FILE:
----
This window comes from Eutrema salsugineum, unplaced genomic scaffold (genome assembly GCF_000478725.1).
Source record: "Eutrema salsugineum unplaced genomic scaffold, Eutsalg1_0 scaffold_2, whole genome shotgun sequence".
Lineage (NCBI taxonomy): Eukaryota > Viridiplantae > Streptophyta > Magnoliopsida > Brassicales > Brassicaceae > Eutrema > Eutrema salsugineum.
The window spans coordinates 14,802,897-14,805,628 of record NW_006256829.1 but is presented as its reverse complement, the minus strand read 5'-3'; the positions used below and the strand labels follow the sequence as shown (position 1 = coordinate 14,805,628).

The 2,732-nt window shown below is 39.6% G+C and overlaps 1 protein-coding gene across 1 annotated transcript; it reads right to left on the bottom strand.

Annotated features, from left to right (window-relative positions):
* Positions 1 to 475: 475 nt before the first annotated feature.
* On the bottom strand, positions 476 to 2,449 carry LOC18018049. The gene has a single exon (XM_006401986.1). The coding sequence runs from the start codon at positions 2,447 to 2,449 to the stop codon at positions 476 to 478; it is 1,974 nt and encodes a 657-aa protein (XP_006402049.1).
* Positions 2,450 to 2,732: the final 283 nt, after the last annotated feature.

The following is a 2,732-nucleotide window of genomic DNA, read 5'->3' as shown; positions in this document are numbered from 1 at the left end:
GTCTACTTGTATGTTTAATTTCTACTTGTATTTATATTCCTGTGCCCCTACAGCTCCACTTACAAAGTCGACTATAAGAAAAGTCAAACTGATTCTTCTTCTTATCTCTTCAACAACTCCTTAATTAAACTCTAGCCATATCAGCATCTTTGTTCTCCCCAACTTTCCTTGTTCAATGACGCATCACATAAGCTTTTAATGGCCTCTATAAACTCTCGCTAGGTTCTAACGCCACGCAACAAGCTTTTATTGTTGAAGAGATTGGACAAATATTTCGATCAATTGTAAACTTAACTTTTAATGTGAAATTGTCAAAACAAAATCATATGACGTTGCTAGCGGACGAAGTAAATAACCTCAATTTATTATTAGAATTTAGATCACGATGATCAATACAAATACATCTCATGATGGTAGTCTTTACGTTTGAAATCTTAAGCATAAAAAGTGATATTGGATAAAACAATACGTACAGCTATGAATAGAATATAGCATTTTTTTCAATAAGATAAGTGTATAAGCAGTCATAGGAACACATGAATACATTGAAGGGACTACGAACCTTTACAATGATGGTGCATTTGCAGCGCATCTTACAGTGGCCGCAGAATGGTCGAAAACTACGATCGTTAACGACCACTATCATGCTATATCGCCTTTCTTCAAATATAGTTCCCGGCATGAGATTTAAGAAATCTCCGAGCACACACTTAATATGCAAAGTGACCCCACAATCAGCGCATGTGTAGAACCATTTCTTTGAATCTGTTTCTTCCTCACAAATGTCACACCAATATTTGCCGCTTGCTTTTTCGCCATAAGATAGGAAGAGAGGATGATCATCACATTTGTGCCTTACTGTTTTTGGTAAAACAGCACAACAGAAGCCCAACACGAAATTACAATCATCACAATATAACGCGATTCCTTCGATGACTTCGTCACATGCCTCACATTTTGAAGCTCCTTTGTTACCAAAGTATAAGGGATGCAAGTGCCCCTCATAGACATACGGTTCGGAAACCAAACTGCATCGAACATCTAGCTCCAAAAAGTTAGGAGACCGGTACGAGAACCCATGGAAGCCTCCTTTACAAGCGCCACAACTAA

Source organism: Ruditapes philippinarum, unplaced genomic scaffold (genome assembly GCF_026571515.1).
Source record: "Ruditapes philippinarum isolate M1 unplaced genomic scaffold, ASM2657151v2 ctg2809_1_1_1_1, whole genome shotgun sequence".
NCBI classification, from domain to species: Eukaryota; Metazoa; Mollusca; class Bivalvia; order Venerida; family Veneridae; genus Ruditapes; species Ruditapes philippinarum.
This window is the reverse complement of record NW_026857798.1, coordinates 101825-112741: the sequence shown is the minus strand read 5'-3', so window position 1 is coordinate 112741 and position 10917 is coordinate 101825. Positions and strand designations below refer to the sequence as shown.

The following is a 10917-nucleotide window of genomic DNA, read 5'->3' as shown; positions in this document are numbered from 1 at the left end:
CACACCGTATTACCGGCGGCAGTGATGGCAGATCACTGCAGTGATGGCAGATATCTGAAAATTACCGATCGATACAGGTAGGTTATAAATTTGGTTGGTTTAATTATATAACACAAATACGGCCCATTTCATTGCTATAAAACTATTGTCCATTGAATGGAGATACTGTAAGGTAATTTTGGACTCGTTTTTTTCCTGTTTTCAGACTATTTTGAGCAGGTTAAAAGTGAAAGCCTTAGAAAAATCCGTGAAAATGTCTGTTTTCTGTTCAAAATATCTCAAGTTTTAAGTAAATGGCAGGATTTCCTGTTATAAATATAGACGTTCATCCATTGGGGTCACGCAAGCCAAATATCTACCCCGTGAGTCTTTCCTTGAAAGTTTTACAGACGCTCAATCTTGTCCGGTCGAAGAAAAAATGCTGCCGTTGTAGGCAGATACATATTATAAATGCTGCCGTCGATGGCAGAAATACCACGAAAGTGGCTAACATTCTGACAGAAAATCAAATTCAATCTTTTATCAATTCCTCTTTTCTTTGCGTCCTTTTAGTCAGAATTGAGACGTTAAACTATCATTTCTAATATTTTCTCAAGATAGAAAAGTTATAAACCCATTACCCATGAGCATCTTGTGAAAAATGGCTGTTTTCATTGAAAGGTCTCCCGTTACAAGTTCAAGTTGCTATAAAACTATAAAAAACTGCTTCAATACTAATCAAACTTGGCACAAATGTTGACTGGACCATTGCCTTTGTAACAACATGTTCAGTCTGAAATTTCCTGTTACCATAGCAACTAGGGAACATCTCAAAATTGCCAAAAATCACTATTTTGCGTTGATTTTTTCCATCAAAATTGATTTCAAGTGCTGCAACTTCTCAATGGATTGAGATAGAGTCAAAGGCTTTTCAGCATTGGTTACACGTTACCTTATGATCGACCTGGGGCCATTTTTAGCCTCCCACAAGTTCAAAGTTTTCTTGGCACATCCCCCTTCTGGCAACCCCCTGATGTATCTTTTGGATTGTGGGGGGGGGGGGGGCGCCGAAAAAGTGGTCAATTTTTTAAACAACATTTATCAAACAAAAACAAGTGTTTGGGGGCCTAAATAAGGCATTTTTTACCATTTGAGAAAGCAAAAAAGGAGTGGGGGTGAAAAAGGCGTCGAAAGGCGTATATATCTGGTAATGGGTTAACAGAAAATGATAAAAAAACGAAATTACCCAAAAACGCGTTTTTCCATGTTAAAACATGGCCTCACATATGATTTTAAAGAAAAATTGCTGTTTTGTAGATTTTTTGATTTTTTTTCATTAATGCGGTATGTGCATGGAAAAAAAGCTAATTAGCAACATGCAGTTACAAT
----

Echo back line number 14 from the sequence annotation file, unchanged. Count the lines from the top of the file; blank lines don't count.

NCBI classification, from domain to species: Eukaryota; Metazoa; Mollusca; class Bivalvia; order Venerida; family Veneridae; genus Ruditapes; species Ruditapes philippinarum.